INDIA SLIPS TWO PLACES IN “GLOBAL CORRUPTION PERCEPTION INDEX”
24, Jan 2020
Prelims level : Governance - Transparency Mains level : GS-II Transparency & accountability and institutional and Other Measures.
Why in News?
- Transparency International – a German based NGO has released its 2019 edition of “Global Corruption Perception Index”.
About the Index:
- The CPI draws on surveys and expert assessments to rank countries by their perceived levels of public sector corruption.
- The index measures public sector corruption in 180 countries and territories.
- It uses a scale of 0 to 100, where 0 is highly corrupt and 100 is very clean.
Key findings of the Report:
- The top ranked countries are New Zealand and Denmark, with scores of 87 each, followed by Finland (86), Singapore (85), Sweden (85) and Switzerland (85).
- The countries ranked at the bottom of the list are Somalia, South Sudan and Syria with scores of 9, 12 and 13.
2. Regional Level:
- In the Asia Pacific region, the average score is 45, after many consecutive years of an average score of 44, which “illustrates general stagnation” across the region.
- Despite the presence of high performers like New Zealand (87), Singapore (85), Australia (77), Hong Kong (76) and Japan (73), the Asia Pacific region hasn’t witnessed substantial progress in anti-corruption efforts or results.
- Low performers like Afghanistan (16), North Korea (17) and Cambodia (20) continue to Highlight serious challenges in the region.
3. Indian Scenario:
- India slips two places on Global corruption perception index by ranking 80th in 2019. India was ranked 78th in 2018. Its score of 41 out of 100 remains unchanged.
- The report questions the “unfair and opaque political financing” prevailing in our country.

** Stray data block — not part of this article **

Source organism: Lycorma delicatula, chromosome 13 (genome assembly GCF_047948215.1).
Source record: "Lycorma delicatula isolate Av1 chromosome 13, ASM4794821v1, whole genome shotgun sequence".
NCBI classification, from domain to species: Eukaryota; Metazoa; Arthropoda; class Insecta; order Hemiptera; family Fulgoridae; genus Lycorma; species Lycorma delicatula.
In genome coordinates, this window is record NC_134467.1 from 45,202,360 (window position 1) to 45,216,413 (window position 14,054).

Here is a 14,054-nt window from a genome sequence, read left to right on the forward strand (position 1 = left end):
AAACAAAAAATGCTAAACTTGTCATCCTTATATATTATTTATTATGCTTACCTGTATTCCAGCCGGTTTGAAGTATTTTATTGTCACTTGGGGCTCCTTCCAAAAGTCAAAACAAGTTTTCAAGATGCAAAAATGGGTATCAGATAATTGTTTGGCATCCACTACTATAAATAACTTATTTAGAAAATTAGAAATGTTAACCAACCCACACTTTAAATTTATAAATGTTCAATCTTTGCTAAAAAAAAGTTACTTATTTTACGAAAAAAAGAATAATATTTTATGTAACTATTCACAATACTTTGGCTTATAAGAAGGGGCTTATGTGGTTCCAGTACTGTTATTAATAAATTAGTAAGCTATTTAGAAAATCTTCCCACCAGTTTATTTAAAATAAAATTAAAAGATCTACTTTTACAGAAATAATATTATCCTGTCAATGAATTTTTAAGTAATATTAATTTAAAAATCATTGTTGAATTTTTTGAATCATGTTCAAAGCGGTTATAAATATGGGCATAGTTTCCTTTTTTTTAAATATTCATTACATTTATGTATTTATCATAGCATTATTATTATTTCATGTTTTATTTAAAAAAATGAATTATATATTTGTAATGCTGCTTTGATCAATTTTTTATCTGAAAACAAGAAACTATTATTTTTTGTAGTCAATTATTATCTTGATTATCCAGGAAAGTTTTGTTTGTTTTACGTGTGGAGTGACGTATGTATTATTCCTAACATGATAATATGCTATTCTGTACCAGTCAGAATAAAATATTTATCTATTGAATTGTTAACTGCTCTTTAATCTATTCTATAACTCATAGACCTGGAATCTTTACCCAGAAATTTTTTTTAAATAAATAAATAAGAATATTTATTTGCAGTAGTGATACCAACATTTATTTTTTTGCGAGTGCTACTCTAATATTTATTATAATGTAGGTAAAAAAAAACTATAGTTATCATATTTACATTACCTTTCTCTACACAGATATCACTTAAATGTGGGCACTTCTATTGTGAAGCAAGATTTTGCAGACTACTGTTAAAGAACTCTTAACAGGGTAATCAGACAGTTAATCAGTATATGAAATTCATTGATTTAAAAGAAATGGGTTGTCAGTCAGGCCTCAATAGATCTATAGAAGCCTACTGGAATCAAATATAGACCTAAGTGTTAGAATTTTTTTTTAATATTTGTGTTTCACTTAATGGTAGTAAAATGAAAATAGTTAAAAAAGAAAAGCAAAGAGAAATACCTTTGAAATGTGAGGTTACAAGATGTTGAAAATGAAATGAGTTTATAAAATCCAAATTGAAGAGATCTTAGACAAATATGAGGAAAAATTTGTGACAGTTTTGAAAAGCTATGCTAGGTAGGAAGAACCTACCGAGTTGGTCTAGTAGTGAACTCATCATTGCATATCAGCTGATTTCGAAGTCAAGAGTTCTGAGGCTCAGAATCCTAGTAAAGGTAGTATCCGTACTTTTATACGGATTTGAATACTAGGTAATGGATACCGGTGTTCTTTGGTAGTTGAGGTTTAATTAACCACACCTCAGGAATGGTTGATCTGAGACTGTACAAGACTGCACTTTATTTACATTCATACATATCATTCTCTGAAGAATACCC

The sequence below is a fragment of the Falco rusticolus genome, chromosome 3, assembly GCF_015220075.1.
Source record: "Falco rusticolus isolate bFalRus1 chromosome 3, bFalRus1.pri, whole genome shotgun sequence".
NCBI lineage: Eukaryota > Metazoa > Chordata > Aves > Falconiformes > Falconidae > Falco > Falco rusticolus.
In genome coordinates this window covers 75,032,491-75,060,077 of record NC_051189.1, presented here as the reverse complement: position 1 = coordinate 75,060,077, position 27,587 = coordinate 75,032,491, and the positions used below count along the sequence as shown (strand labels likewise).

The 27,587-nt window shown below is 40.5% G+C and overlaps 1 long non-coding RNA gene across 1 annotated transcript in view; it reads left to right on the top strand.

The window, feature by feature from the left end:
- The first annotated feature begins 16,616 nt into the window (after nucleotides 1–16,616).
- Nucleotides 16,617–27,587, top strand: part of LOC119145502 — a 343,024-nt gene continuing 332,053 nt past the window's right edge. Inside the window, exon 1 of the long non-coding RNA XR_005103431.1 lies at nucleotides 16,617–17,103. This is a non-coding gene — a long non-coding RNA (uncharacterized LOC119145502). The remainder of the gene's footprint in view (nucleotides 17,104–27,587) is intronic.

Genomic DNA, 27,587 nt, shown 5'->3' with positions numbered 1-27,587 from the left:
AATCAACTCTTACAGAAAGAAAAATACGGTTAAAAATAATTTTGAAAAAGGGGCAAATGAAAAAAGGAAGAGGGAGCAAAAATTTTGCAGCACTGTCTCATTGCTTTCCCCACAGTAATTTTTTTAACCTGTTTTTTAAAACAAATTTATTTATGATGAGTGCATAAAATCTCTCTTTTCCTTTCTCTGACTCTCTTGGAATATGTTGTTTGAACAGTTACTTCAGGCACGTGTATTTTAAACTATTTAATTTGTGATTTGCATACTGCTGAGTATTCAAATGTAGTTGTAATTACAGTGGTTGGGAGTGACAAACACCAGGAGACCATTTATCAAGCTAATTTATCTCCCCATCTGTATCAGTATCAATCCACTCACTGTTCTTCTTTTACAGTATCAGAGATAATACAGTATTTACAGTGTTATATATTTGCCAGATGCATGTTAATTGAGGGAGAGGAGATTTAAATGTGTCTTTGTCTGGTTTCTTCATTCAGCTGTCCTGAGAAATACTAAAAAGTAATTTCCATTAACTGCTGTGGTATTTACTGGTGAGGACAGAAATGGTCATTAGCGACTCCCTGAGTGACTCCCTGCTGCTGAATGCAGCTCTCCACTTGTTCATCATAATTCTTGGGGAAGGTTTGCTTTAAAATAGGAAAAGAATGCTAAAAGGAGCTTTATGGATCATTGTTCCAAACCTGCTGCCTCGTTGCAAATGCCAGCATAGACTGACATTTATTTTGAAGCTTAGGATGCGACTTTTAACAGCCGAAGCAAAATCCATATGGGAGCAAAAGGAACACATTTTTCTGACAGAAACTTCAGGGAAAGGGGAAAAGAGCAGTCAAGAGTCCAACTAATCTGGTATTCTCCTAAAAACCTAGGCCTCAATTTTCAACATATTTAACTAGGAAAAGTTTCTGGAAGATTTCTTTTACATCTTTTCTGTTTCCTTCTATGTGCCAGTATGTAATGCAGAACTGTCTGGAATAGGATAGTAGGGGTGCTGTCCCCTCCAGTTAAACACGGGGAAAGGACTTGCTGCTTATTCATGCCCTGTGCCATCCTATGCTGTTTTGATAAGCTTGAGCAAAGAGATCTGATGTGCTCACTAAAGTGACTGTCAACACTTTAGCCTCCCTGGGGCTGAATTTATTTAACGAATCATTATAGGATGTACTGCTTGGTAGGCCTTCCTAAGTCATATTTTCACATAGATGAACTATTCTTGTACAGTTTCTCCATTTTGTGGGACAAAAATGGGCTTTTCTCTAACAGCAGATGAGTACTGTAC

- The report has observed that in democracies like India, unfair and opaque political financing, undue influence in decision-making and lobbying by powerful corporate interest groups, has resulted in stagnation or decline in the control of corruption.
- The report reveals that corruption is more pervasive in countries where big money can flow freely into electoral campaigns and where governments listen only to the voices of wealthy or well-connected individuals.
- Many countries see economic openness as a way forward, however, governments across the region, continue to restrict participation in public affairs, silence dissenting voices and keep decision-making out of public scrutiny.
- To make real progress against corruption and strengthen democracy around the world, Transparency International calls on all Governments to:
- strengthen the Institutions Responsiblefor maintaining checks and balances over political power, and ensure their ability to operate without intimidation;
- close the Implementation gapbetween anti-corruption legislation, practice and enforcement;
- support civil society Organisationswhich enhance political engagement and public oversight over government spending, particularly at the local level;
- support a Free and Independent Media,and ensure the safety of journalists and their ability to work without intimidation or harassment.
About Transparency International:
- Transparency International, an international non-governmental organization which is based in Berlin, Germany was founded in 1993.
- It is a non-profit purpose is to take action to combat corruption and prevent criminal activities arising from Corruption.
- Other report published by Transparency International is Global Corruption Barometer.